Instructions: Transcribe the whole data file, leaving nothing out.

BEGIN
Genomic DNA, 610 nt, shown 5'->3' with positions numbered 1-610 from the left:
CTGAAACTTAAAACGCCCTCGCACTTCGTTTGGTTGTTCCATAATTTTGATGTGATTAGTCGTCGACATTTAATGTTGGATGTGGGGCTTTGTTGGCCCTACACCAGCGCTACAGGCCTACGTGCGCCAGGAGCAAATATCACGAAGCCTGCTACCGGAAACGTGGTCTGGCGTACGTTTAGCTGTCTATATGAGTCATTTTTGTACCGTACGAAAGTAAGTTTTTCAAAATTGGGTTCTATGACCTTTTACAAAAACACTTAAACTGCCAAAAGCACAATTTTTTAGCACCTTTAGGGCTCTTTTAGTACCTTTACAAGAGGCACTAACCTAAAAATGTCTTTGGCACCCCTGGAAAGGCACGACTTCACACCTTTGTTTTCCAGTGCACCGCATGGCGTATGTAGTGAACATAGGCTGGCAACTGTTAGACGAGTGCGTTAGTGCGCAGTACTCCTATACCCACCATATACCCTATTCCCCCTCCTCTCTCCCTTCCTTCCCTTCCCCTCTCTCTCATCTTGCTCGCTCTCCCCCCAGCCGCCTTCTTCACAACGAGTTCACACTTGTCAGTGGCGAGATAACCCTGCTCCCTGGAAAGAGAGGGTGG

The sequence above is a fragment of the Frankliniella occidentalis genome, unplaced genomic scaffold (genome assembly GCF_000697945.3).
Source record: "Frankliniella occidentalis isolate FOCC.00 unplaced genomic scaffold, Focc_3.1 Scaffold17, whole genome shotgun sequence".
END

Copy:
Genomic DNA, 610 nt, shown 5'->3' with positions numbered 1-610 from the left:
CTGAAACTTAAAACGCCCTCGCACTTCGTTTGGTTGTTCCATAATTTTGATGTGATTAGTCGTCGACATTTAATGTTGGATGTGGGGCTTTGTTGGCCCTACACCAGCGCTACAGGCCTACGTGCGCCAGGAGCAAATATCACGAAGCCTGCTACCGGAAACGTGGTCTGGCGTACGTTTAGCTGTCTATATGAGTCATTTTTGTACCGTACGAAAGTAAGTTTTTCAAAATTGGGTTCTATGACCTTTTACAAAAACACTTAAACTGCCAAAAGCACAATTTTTTAGCACCTTTAGGGCTCTTTTAGTACCTTTACAAGAGGCACTAACCTAAAAATGTCTTTGGCACCCCTGGAAAGGCACGACTTCACACCTTTGTTTTCCAGTGCACCGCATGGCGTATGTAGTGAACATAGGCTGGCAACTGTTAGACGAGTGCGTTAGTGCGCAGTACTCCTATACCCACCATATACCCTATTCCCCCTCCTCTCTCCCTTCCTTCCCTTCCCCTCTCTCTCATCTTGCTCGCTCTCCCCCCAGCCGCCTTCTTCACAACGAGTTCACACTTGTCAGTGGCGAGATAACCCTGCTCCCTGGAAAGAGAGGGTGG

The sequence above is a fragment of the Frankliniella occidentalis genome, unplaced genomic scaffold (genome assembly GCF_000697945.3).
Source record: "Frankliniella occidentalis isolate FOCC.00 unplaced genomic scaffold, Focc_3.1 Scaffold17, whole genome shotgun sequence".